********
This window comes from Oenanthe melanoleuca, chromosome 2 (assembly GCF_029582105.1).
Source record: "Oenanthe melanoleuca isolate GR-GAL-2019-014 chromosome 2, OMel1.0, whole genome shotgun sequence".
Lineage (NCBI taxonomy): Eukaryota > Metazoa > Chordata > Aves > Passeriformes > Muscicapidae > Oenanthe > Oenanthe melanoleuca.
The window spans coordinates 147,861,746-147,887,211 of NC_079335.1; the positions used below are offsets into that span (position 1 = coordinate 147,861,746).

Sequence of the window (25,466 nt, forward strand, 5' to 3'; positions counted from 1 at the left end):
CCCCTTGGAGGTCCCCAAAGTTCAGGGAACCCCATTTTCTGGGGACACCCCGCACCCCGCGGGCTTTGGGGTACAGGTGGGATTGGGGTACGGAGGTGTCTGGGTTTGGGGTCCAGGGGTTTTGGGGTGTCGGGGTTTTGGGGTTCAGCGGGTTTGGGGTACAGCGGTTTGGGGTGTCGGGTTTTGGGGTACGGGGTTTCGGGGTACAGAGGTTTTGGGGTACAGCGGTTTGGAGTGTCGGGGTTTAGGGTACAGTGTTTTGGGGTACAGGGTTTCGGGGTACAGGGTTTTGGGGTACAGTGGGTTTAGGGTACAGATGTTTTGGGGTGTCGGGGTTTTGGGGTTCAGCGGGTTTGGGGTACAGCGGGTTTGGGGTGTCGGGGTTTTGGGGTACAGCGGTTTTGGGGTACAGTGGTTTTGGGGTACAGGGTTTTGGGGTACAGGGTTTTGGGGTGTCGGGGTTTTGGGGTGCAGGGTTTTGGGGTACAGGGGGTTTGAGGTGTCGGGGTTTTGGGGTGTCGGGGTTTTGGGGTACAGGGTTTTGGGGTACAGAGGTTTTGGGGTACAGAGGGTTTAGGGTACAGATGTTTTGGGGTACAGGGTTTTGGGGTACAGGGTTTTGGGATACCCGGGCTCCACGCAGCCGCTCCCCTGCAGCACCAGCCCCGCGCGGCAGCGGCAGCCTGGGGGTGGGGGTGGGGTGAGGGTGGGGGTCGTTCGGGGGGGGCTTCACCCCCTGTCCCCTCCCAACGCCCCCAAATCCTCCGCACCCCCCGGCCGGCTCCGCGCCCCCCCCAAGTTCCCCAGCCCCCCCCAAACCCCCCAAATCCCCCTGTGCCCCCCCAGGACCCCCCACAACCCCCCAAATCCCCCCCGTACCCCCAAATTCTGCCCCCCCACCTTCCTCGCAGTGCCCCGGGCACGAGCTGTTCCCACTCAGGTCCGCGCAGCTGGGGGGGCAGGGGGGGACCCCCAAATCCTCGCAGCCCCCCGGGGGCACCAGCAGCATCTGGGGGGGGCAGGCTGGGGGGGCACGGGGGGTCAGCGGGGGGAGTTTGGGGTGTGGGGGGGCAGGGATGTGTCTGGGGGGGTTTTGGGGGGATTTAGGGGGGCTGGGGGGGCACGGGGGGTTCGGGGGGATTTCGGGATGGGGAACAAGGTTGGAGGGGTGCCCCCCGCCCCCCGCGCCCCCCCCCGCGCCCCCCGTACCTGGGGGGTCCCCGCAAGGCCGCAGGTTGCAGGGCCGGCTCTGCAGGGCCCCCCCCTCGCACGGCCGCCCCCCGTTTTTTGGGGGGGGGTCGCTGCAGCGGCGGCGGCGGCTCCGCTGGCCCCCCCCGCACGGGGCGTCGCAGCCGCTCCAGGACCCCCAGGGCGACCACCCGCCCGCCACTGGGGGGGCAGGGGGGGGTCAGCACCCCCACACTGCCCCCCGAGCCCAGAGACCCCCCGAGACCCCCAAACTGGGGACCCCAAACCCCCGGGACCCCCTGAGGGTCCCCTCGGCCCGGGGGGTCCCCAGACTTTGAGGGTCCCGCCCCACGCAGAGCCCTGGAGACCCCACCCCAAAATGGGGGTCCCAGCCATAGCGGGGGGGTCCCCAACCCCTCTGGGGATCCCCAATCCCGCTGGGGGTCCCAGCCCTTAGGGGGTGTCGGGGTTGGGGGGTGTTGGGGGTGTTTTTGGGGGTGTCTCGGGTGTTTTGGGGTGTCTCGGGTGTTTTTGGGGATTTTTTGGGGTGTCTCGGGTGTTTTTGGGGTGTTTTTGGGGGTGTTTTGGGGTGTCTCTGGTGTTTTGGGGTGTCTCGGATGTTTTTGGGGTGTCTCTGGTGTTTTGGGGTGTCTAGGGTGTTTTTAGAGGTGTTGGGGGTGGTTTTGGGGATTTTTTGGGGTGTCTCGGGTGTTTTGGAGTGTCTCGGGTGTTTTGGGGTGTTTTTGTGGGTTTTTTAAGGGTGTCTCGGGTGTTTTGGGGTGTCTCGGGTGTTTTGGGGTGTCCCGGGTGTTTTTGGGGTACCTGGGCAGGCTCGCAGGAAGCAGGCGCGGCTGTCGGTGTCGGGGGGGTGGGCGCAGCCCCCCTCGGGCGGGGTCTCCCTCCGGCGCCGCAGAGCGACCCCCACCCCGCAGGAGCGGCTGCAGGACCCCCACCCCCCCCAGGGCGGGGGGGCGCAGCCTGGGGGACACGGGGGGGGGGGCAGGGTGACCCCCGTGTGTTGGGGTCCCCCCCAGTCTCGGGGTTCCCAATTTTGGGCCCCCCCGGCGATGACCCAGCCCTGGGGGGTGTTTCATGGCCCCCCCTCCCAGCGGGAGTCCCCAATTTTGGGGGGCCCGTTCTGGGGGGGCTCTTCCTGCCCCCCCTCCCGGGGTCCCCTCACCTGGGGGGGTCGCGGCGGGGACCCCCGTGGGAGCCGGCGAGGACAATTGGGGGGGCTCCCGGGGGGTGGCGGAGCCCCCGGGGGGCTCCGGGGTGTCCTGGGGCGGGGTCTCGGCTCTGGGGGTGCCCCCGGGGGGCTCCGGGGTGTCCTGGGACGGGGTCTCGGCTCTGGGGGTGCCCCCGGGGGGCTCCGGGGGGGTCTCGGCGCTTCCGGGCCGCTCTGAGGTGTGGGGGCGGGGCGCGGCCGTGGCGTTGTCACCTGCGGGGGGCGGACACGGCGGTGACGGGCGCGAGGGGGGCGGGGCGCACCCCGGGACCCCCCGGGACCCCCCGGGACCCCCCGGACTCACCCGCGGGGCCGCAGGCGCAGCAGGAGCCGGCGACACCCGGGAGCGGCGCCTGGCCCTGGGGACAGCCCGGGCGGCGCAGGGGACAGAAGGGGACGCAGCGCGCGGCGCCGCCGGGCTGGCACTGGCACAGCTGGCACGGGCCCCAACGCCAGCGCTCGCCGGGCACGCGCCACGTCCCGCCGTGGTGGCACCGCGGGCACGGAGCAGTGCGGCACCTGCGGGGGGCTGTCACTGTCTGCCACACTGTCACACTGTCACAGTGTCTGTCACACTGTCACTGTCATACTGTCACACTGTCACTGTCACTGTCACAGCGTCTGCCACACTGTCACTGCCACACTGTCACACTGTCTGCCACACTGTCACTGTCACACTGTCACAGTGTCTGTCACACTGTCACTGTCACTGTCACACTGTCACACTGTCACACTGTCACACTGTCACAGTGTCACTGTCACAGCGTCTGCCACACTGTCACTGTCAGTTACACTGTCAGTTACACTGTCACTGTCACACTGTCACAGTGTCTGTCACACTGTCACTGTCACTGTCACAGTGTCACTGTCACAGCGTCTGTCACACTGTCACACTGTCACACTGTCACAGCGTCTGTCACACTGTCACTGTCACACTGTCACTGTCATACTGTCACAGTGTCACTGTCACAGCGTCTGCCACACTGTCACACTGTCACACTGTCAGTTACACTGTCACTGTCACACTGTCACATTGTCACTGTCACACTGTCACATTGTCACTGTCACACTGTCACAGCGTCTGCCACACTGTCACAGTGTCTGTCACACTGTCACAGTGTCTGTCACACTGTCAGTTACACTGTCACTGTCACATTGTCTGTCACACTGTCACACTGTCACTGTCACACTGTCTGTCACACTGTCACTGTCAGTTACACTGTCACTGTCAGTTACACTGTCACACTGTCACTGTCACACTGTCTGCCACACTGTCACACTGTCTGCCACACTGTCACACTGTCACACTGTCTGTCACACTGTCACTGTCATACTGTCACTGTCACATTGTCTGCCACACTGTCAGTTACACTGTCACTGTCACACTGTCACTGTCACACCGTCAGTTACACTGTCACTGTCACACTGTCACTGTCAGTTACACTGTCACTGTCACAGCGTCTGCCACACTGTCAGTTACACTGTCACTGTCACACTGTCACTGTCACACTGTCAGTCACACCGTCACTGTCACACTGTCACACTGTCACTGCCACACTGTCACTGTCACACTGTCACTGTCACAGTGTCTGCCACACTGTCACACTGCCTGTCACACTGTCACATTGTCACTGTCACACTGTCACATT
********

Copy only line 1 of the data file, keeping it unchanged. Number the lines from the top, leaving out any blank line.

This window comes from Oenanthe melanoleuca, chromosome 2 (assembly GCF_029582105.1).